All photos on this are just taken on the trusty iPhone. We wanted to keep bags and valuables to a minimum.

Vietnam is an unbelievable place. I've lived in Japan and have traveled in Singapore, but I should have listened when people warned me about being prepared for south-east Asia.
From the moment we stepped out of the airport the buzz hit us: thick humid air, smells of unidentifiable foods, loud foreign noises, and of course people. So many people.
We were prepared and knew to negotiate the taxi fare into town before getting into the cab.

Tip #1 If you're flying into Ho Chi Minh (formerly Saigon) and traveling into town, expect to pay no more than 150, 000 Dong. Yes, the currency took me about 2 weeks to get used to.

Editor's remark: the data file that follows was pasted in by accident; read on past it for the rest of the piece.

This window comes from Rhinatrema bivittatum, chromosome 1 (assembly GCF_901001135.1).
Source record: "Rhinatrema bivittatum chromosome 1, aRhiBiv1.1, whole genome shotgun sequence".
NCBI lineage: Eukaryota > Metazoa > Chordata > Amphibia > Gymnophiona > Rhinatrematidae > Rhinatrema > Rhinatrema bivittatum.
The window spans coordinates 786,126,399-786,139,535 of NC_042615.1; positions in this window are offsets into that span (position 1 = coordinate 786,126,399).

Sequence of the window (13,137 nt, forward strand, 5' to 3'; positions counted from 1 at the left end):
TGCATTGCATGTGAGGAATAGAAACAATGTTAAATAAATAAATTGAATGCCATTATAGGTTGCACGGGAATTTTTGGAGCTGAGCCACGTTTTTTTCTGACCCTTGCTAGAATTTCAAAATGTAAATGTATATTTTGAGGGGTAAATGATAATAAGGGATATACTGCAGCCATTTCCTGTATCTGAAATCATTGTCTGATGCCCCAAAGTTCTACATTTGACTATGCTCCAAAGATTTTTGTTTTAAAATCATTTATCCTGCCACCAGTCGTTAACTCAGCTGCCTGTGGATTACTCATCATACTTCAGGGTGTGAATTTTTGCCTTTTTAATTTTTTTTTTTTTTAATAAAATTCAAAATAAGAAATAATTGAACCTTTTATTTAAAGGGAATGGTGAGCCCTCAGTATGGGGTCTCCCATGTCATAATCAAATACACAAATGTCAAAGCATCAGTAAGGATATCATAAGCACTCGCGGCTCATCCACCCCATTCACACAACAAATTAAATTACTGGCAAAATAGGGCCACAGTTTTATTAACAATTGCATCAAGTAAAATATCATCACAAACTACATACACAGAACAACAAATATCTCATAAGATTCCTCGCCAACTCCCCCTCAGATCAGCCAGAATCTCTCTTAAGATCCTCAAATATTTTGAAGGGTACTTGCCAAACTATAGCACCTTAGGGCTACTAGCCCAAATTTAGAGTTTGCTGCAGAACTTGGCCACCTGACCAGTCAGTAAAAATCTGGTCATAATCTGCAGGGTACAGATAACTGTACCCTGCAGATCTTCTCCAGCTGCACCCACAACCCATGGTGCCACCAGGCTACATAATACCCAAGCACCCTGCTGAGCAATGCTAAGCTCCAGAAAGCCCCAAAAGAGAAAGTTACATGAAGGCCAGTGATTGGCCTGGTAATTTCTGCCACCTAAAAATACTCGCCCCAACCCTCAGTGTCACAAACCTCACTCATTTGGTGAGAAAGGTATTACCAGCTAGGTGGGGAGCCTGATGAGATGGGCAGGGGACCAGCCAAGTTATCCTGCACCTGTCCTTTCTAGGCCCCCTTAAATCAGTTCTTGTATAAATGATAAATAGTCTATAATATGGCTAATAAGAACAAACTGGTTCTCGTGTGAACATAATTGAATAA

Tip #2 Not just for airport fares but any time you're taking a cab, take a Mai Linh or Vinasun. Not all other companies are metered, and unless you find yourself travelling with a local, you're already paying a premium.

In terms of accommodation, we generally booked through Agoda for everything. Because we were less than prepared and booked internal flights and hotels generally the night before flying out, this was ideal to get good last-minute deals.

Because we were both a little burned out, this was he perfect time for us for a relaxing holiday. If you've ever been to a city like Ho Chi Minh, you'll know that relaxing situations are hard to come by. We were lucky to have had a good friend with a SWEET pool and gym at his apartment, which we made sure to spend an hour or so at before starting out most days.